Convenience has been growing but some operators had to hold off on intended developments while finance was scarce. But now projects are taking off.
IT’S a conundrum that’s played out in just about every economic cycle.
When times are good and most operations are doing well money from traditional sources of finance (like banks) is available, though often not required. When the going gets tough and there’s a need for investment, and many an opportunity for wise operators who could pick up bargains, and do great deals on construction and other services, the money is usually much tighter.
Life has been like that, especially for small businesses, for several years. But now we may be reaching a very interesting stage in the recovery when the money starts to flow but the interest rates remain relatively low.
It suggests there should be a window of opportunity for all those keen retailers who’ve been itching to develop their stores or indeed develop new stores. And some of Scotland’s leading forces in shopfitting do indeed report that the market, which had been, to a large extent, ticking over in recent years, is now beginning to look quite a bit livelier.
Alex Dalglish, managing director at shopfitting specialist Vertex told Scottish Grocer that there was more interest and activity, from a variety of sources but especially from group retailers and from independents working in conjunction with symbol groups.
“We’ve certainly been busy in the last five or six months with Spar and Nisa and we’re working on a very nice Best-one store in Dundee, he said.
“We’ve been doing lots of Post Office work too that reflects the transitions programme going on there.”
And Vertex, which worked on the very impressive Maclennan’s Supermarket on Benbecula that was built from scratch last year, has also been involved in one of this year’s most innovative and significant independent developments the Pinkie Farm Store project in East Lothian that saw David Sands and his father Lindsay, who developed the David Sands chain of c-stores that was sold to The Co-operative, team up with former Bellevue Cash and Carry owner Graham Benson and former regional manger for the Best-one symbol group Colin Smith to launch the new shop.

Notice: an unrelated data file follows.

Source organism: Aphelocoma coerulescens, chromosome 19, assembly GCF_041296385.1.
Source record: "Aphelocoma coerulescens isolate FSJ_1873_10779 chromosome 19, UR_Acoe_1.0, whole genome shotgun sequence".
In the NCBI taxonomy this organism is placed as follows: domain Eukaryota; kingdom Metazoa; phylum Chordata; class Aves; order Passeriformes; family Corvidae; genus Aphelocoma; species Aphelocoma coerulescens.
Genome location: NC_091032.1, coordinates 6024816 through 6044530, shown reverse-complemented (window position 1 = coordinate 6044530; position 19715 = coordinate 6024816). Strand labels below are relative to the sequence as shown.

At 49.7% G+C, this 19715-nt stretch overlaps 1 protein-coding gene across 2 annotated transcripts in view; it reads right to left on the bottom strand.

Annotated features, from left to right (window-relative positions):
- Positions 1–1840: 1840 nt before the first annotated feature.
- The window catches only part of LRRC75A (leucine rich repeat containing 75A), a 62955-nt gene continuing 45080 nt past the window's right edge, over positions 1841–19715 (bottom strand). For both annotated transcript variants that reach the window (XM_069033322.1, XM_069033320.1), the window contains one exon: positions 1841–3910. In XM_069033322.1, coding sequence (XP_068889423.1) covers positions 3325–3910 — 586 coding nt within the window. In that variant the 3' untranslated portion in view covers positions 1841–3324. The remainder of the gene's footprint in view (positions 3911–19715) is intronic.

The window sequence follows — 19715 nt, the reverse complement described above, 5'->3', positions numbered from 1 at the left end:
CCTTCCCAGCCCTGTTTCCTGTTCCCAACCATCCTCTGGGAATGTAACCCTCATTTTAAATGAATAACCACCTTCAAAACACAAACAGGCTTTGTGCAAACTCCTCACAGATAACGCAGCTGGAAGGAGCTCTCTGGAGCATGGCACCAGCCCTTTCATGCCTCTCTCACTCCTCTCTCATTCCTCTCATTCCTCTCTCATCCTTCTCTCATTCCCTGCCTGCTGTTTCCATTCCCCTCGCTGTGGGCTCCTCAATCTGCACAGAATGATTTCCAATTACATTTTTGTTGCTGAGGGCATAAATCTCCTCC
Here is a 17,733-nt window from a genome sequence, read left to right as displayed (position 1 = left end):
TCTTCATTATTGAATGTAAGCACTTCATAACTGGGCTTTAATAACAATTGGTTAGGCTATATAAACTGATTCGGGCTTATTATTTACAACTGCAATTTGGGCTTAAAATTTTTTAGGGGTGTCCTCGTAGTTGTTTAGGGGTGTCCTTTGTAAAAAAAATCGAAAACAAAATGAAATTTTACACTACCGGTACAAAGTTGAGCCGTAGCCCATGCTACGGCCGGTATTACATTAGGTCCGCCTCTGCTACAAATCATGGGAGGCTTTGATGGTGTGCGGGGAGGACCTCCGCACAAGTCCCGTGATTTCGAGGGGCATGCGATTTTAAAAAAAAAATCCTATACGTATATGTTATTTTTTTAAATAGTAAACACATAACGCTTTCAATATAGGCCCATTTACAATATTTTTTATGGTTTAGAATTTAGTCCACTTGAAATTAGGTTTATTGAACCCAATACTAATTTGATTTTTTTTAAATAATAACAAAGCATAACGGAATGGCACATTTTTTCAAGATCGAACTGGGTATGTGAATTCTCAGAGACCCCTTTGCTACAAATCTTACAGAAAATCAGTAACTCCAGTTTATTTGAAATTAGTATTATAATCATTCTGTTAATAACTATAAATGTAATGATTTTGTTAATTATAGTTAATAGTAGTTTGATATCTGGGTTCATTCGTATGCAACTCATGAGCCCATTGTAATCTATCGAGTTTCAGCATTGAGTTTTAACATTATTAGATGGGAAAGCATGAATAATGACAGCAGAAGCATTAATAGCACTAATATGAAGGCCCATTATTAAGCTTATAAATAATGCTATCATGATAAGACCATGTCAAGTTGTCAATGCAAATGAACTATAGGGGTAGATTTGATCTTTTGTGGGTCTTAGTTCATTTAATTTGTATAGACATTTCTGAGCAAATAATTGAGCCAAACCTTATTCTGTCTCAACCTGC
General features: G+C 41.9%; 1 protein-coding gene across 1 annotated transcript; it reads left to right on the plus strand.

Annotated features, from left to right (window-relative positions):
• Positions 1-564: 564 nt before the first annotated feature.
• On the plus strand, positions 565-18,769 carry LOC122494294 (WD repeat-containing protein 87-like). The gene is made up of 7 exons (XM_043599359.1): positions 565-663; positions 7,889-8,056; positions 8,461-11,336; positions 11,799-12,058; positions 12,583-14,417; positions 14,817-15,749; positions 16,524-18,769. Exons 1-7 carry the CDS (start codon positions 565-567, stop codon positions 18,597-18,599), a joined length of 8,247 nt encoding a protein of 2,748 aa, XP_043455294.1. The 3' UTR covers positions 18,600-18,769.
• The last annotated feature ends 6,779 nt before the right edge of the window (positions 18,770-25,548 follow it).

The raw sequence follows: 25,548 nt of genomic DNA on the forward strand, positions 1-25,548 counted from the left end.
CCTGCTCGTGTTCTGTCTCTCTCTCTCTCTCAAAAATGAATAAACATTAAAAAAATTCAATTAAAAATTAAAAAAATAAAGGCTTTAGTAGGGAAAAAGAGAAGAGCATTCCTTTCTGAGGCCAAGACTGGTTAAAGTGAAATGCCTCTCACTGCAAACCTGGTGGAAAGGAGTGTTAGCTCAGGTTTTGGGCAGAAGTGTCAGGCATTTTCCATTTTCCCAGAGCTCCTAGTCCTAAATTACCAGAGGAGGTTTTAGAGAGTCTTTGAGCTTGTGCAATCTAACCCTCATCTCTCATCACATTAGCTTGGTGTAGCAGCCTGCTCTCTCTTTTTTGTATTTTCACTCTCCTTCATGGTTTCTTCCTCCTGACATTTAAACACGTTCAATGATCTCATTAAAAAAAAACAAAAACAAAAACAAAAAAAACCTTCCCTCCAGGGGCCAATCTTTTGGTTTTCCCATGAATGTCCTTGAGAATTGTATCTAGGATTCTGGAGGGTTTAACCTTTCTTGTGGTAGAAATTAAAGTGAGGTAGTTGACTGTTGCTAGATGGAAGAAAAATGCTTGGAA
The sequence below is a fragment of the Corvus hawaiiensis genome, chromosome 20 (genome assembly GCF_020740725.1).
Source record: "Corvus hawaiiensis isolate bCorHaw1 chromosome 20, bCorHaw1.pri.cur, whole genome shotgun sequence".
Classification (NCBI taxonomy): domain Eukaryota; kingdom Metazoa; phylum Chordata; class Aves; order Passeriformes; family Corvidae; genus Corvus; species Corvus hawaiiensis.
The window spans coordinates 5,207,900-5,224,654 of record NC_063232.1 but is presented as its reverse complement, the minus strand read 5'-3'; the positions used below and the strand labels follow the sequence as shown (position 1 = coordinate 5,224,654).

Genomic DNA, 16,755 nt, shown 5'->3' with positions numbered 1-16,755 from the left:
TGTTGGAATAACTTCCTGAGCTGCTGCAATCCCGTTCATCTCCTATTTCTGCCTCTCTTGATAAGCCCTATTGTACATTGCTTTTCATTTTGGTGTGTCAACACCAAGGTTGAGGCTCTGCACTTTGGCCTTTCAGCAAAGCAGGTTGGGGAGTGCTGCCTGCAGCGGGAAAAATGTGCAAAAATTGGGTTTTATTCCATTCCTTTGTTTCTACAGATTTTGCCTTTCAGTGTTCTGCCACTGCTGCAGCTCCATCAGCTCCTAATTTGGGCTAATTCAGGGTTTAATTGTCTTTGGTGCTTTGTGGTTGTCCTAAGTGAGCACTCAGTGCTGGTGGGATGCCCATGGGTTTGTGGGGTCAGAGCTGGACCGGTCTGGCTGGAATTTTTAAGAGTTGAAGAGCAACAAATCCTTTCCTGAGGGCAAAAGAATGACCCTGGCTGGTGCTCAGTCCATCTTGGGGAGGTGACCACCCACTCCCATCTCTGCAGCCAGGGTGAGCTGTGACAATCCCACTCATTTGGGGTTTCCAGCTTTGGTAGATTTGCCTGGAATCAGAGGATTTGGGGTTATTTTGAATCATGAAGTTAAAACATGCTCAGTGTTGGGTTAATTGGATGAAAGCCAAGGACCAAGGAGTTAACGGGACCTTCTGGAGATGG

But Dalglish thinks there is evidence both that there is more money available for a variety of projects, from banks and leasing companies, and that there is a pent-up demand from the sector.
Many operators realise it’s time to upgrade, he reckons. And many are very interested in achieving cost savings by investing in good refrigeration and lighting equipment.
His firm is currently working on a Nisa store in Lanarkshire which will include what he sees as a very innovative LED lighting scheme designed by specialist firm Microlights that, among other things, uses directional lighting very effectively to highlight important areas and displays.
As well as fuel efficiency he finds many clients, if they have the space and the funds, are very interested in food-to-go areas – with a number ready to investigate franchise deals with recognised food-to-go brands such as Subway.
And Vertex has been developing contacts with providers of Scottish system-compliant covers to meet the requirements of the tobacco display ban that comes in on 6 April next year.
Many existing shops will be able to do a deal with their tobacco suppliers, but some won’t and looking forward it isn’t clear whether tobacco companies will install covered gantries in the future.
At Cruden Contracts Darren Cruden said he had noticed a significant upturn in activity in the last 12 months. The firm is involved in projects across Scotland but he’s noticed that the north and north-east seems particularly busy, with many retailers keen to refit or to develop projects.
Many clients, if they have the space, are very interested in food-to-go areas – with a number ready to investigate franchise deals with recognised brands such as Subway.
There are some other constraints, however.
“I think it’s very difficult to get a green field site at the moment,” he said.
And there’s pressure on sites too from the expansion of the likes of Tesco Express and Sainsbury’s Local portfolios.
“I think they have acquisitions people who do more or less nothing but look for sites for them.
“We do hear some times from developers about a possible site but many of the best are likely never to be openly on the market.
“The keen independents will all be signed up with the property agents, of course.
“Chillers are certainly important, especially chillers with doors.
“We’re asked about LED lighting and we’ve looked at installing voltage optimisers.”
Cruden is accredited with the main symbol groups and he reckons most are now knowledgeable and direct and can give clear specifications, which helps designers and shopfitters.
Food to go and, in particular, hot food to go are areas that are important to clients, he said.
And there’s also interest in beer caves, the separate chilled rooms within a shop that, depending on space available, can effectively combine the roles of chilled drinks display and chilled drinks storage.
The company installed one recently at the Nisa Local in Elderslie in Renfrewshire.